I talked to another kid this week. He was working in a museum, one of those guys who isn’t quite security but is mostly there to make sure you don’t touch anything. When I asked him what his favorite piece was, he had a thoughtful answer. When I asked if he had an arts background, he said, no way. He was just working in museums to get through school and had picked up some things along the way. His passion was biology. Especially genetics. We started talking about gene editing and CRISPR, and he said, yeah, all that science fiction stuff is real now, and he wanted to be a part of it, because we aren’t focusing on the ethical questions of what should we do; only on the questions of what we can do.

He’s working his way through an AA at a good community college. He hopes to go on to a BS at a good state school. To the best of my knowledge, that state school has no real expertise in genetics or biomedical ethics.

This kid has to worry about student debt. This kid, also, not incidentally, would not get into the museums he works in without being closely followed because of how he looks. He is apparently not safe from being questioned at the local Starbucks or Waffle House just for being there. I have privileges over him, and the version of me that was his age did, too.

If you’re not convinced of the value of musical theater to a society, fine. But wouldn’t we be better off as a humanity if the people who were passionate about the ethical questions that attend to genetic editing had the freedom to pursue that passion, rather than standing around politely reminding you not to touch the sculpture? I would sleep better if guys like him had a free path to focus on those questions. And there is someone else who is passionate about those sculptures he’s there to keep me from touching. If we let him pursue his passion in the lab, and that other person pursue her passion in the museum, maybe we could all live more secure lives and make our individual paths to holiness as well. With moving music to nudge us on.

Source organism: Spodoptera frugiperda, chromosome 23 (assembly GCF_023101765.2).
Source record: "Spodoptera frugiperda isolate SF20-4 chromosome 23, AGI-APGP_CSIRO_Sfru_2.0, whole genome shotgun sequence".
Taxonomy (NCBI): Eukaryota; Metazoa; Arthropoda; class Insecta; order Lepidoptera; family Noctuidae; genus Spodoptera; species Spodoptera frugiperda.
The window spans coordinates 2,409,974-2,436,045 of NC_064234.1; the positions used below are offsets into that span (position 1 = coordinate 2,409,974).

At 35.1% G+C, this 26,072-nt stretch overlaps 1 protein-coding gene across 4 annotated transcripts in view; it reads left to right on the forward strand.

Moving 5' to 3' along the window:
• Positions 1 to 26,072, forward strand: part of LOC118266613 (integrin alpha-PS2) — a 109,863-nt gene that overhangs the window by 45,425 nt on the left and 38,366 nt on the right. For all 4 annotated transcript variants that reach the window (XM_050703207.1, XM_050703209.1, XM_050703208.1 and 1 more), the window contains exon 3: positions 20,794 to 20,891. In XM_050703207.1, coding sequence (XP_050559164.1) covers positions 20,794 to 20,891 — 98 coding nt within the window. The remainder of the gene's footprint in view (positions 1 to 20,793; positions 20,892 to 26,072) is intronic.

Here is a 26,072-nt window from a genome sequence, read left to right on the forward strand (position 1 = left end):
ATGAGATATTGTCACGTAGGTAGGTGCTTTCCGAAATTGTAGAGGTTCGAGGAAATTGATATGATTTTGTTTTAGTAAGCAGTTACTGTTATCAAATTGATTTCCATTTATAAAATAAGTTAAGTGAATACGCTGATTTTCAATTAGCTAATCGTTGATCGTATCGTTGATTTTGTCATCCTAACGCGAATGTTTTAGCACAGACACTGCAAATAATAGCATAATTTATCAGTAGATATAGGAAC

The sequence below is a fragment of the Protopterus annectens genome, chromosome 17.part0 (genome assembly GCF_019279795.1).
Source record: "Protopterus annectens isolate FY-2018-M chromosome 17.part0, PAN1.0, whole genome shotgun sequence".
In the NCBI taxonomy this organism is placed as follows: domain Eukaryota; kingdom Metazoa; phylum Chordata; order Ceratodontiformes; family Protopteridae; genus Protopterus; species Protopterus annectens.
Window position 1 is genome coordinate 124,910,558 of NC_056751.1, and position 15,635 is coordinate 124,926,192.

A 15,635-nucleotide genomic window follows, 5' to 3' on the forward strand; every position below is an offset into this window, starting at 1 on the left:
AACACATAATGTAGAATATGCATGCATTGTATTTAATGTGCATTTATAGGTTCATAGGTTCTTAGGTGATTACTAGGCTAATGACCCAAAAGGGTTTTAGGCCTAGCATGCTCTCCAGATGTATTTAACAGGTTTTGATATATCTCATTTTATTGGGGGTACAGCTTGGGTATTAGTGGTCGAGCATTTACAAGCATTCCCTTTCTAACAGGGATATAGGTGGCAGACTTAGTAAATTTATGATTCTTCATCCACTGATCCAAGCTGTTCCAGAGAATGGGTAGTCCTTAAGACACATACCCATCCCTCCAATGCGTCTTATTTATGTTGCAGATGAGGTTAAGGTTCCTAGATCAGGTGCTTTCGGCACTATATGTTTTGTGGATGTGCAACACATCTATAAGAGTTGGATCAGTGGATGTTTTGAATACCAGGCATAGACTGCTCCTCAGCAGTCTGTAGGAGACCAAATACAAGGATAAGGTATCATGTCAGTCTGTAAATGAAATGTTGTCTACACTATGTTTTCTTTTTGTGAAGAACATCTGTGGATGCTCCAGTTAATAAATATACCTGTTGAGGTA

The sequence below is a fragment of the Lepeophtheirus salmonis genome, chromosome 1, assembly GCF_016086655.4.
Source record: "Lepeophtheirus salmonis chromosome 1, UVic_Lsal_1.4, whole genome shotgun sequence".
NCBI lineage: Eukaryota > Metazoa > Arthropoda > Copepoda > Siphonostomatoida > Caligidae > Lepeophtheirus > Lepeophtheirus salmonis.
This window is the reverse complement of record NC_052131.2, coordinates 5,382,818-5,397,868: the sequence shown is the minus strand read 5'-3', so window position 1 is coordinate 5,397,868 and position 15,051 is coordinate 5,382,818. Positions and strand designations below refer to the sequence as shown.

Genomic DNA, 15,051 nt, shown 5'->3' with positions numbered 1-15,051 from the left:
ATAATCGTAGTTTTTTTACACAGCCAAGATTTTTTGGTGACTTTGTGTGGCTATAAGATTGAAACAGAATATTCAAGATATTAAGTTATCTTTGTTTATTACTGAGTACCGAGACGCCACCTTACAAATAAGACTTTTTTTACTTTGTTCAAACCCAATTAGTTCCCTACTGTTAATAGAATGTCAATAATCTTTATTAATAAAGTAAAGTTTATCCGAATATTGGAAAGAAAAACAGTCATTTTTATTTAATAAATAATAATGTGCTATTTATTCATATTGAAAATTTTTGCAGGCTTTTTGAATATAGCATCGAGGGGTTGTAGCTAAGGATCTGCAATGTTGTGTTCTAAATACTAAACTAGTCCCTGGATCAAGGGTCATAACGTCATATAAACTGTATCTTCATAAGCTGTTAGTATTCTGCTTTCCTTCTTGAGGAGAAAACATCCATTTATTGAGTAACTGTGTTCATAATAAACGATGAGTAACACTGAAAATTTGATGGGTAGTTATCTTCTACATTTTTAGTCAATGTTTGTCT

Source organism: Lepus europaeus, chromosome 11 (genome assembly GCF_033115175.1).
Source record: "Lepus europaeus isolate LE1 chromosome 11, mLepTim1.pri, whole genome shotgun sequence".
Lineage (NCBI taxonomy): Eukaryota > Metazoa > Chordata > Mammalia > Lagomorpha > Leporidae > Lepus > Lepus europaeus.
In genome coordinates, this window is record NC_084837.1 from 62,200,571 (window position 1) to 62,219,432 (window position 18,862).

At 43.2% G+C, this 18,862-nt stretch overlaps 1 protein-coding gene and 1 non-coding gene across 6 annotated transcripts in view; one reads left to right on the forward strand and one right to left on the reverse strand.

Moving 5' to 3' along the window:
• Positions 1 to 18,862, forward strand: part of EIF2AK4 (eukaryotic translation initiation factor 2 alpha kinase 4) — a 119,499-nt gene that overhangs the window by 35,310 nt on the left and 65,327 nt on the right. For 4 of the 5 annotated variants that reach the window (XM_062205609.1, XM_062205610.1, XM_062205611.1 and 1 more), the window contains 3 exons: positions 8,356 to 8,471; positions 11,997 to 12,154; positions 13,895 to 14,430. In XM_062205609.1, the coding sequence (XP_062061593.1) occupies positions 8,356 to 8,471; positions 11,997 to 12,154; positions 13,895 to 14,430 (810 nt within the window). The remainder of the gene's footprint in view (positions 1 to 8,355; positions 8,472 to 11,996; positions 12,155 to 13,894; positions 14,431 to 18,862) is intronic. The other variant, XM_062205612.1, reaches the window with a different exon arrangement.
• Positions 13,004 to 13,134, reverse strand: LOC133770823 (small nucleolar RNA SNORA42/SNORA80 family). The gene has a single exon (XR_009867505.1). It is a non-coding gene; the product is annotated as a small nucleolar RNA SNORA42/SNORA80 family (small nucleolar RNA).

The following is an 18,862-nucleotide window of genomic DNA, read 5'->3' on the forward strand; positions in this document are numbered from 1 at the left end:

Gaudete et Exsultate

I really intended to focus on something else, and hopefully I’ll get back to it at some point, but Pope Francis went and released a new document, an apostolic exhortation on the call to holiness, and I can’t just ignore it.

An apostolic exhortation is a teaching document, which is to say it isn’t intended to introduce new doctrine for the church, but to help believers apply the tenets of the faith in the contemporary world.

One of the cool things Francis does in this document is name-drop saints – people recognized by the Catholic Church as having demonstrated what holiness can look like. I’m going to list the ones he mentions here so I can come back and research them.

Blessed Maria Gabriella Sagheddu

Saint Teresa Benedicta of the Cross

Saint John of the Cross (4)

Saint Hildegard of Bingen,

Saint Bridget,

Saint Catherine of Siena,

Saint Teresa of Avila (2)

Saint Thérèse of Lisieux (2)

Cardinal François-Xavier Nguyên van Thuân

Saint Ignatius of Loyola (3)

Saint Josephine Bakhita

Saint Francis of Assisi (3)

Saint Anthony of Padua

Saint Bonaventure

Saint Augustine (2)

Saint John Chrysostom

Saint Basil the Great

Saint Thomas Aquinas (2)

Saint John Paul II (2)

Saint Vincent de Paul (2)

Saint Teresa of Calcutta (2)

Saint Benedict (2)

Saint Faustina Kowalska

Saint Thomas More,

Saint Philip Neri

Blessed Paul VI

the seven holy founders of the Order of the Servants of Mary,

the seven blessed sisters of the first monastery of the Visitation in Madrid,

the Japanese martyrs Saint Paul Miki and companions,

the Korean martyrs Saint Andrew Taegon and companions,

the South American martyrs Saint Roque González, Saint Alonso Rodríguez and companions.

the Trappists of Tibhirine, Algeria